Under most economic environments longer-term debt instruments yield more than shorter ones. This is the case in order to compensate investors for risks related to purchasing power eroding and more uncertainty and volatility that can increase the probability of default (outside Treasuries). In addition, our banking system is based on banks accessing short-term deposits and being able to make longer-term loans and investments which necessitates longer rates being higher than shorter ones so banks can be profitable.
The following table shows the average spread (in basis points) between various debt instruments or indices since 1986. I chose 1986 as the starting point because that is when LIBOR was introduced.
|1 Month LIBOR||3 Month LIBOR||5 Year Treasury||10 Year Treasury|
|1 Month LIBOR||N/A||11||86||139|
|3 Month LIBOR||N/A||N/A||75||128|
|5 Year Treasury||N/A||N/A||N/A||53|
|10 Year Treasury||N/A||N/A||N/A||N/A|
One can see from the table above that, true to form, the average result since 1986 has been to have longer-dated instruments yield more than shorter ones.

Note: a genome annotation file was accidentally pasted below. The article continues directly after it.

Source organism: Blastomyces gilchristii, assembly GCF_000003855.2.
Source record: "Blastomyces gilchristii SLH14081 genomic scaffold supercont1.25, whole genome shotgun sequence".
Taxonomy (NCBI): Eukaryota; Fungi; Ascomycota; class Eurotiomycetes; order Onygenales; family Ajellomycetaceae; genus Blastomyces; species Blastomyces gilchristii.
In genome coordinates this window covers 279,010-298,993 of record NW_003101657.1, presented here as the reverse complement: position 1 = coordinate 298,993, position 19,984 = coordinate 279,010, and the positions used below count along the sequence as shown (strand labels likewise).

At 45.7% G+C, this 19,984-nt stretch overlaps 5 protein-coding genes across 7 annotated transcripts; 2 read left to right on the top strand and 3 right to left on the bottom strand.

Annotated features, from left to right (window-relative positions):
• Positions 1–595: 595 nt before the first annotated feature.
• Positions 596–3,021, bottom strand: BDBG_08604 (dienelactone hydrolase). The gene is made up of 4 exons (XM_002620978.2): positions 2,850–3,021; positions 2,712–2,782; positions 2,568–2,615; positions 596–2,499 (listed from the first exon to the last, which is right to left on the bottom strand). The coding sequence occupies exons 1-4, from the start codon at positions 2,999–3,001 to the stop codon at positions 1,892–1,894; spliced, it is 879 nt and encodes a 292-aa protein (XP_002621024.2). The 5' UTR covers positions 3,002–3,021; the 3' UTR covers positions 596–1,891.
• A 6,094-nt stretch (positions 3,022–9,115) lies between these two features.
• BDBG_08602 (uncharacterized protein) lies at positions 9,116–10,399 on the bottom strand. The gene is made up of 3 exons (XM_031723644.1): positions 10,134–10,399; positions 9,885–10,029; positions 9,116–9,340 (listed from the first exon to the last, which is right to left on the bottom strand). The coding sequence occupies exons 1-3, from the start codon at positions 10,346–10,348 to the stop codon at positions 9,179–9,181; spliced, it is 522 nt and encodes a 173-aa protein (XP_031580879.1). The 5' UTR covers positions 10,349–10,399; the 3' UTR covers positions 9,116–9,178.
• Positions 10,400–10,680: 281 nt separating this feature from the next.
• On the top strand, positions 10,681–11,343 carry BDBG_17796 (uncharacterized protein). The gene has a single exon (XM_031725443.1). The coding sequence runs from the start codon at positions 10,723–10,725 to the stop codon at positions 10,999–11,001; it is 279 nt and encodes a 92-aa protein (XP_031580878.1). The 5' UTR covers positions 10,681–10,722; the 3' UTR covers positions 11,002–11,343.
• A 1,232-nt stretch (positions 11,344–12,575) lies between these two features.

We are customers of Chatham Financial. We use them to facilitate the purchase of our interest rate caps for our variable rate loans as well as some other services. Each week they send me the forward curve which shows what investors are pricing in for future yields among different types of debt instruments. The instruments in the table above are what is included in their weekly forward curve report. So what are the forward curves showing now? It’s shockingly uniform and flat as the following graphs show.
This first chart shows the forward curve for one month LIBOR. It shows Libor hitting about 3% and staying flat through June 2027.
One would expect the 3 Month LIBOR forward rates to be about 11 basis points higher on average. This is not the case as they are about equal to 1 Month LIBOR.
How about the 5-Year Treasury? One would expect this to average about 3.75% or so. Sorry, Charlie. We’re still at 3%.
Surely the 10-Year Treasury forward rates must be in the 4%+ range. Nope. All roads lead to 3%.
Perhaps I should have entitled this post “The World Is Flat (or at Least the Yield Curve Is and Will Be)” Typically a very flat to inverted yield curve tends to foreshadow sub-par economic growth or potential contraction. Thus, it is very interesting to see that bond market investors are pricing in a flat yield curve for essentially the next 10 years.
This seems to be consistent with my buy-in of the “lower for longer” thesis that, due to demographics, automation, globalization (pre-tariffs), shareholder-friendly capitalism, and global economies highly correlated with debt expansion, rates moving materially higher is just not in the cards.
Over to you:
What are your thoughts?